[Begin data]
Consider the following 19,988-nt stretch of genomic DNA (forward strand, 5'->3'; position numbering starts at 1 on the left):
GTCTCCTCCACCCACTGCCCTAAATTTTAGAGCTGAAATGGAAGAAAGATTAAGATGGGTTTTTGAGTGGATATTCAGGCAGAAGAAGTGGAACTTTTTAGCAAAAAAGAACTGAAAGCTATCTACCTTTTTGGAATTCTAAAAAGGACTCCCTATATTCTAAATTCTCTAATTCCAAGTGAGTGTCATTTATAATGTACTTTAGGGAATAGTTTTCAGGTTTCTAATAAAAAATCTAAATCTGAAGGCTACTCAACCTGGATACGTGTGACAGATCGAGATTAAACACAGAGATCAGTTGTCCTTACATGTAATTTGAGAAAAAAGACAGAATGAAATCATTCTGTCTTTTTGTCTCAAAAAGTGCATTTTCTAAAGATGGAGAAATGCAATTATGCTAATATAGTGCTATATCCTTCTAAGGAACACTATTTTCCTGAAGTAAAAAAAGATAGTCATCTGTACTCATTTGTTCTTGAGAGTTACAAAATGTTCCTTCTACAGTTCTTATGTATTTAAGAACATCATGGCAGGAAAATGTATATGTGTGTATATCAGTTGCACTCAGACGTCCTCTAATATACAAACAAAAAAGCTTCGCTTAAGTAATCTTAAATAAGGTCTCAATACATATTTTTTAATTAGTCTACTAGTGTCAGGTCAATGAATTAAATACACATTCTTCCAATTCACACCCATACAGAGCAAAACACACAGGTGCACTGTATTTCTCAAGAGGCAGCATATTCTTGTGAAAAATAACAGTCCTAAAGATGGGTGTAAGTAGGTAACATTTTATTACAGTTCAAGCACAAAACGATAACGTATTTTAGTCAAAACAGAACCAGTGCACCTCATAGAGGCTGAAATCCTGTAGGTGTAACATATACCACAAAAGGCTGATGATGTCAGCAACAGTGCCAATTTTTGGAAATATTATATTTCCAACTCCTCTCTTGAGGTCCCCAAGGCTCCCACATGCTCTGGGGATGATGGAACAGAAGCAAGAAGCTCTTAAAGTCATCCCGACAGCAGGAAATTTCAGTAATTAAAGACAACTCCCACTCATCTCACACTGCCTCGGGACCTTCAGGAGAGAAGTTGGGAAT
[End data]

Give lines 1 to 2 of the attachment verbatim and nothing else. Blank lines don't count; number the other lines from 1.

Consider the following 19,988-nt stretch of genomic DNA (forward strand, 5'->3'; position numbering starts at 1 on the left):
GTCTCCTCCACCCACTGCCCTAAATTTTAGAGCTGAAATGGAAGAAAGATTAAGATGGGTTTTTGAGTGGATATTCAGGCAGAAGAAGTGGAACTTTTTAGCAAAAAAGAACTGAAAGCTATCTACCTTTTTGGAATTCTAAAAAGGACTCCCTATATTCTAAATTCTCTAATTCCAAGTGAGTGTCATTTATAATGTACTTTAGGGAATAGTTTTCAGGTTTCTAATAAAAAATCTAAATCTGAAGGCTACTCAACCTGGATACGTGTGACAGATCGAGATTAAACACAGAGATCAGTTGTCCTTACATGTAATTTGAGAAAAAAGACAGAATGAAATCATTCTGTCTTTTTGTCTCAAAAAGTGCATTTTCTAAAGATGGAGAAATGCAATTATGCTAATATAGTGCTATATCCTTCTAAGGAACACTATTTTCCTGAAGTAAAAAAAGATAGTCATCTGTACTCATTTGTTCTTGAGAGTTACAAAATGTTCCTTCTACAGTTCTTATGTATTTAAGAACATCATGGCAGGAAAATGTATATGTGTGTATATCAGTTGCACTCAGACGTCCTCTAATATACAAACAAAAAAGCTTCGCTTAAGTAATCTTAAATAAGGTCTCAATACATATTTTTTAATTAGTCTACTAGTGTCAGGTCAATGAATTAAATACACATTCTTCCAATTCACACCCATACAGAGCAAAACACACAGGTGCACTGTATTTCTCAAGAGGCAGCATATTCTTGTGAAAAATAACAGTCCTAAAGATGGGTGTAAGTAGGTAACATTTTATTACAGTTCAAGCACAAAACGATAACGTATTTTAGTCAAAACAGAACCAGTGCACCTCATAGAGGCTGAAATCCTGTAGGTGTAACATATACCACAAAAGGCTGATGATGTCAGCAACAGTGCCAATTTTTGGAAATATTATATTTCCAACTCCTCTCTTGAGGTCCCCAAGGCTCCCACATGCTCTGGGGATGATGGAACAGAAGCAAGAAGCTCTTAAAGTCATCCCGACAGCAGGAAATTTCAGTAATTAAAGACAACTCCCACTCATCTCACACTGCCTCGGGACCTTCAGGAGAGAAGTTGGGAAT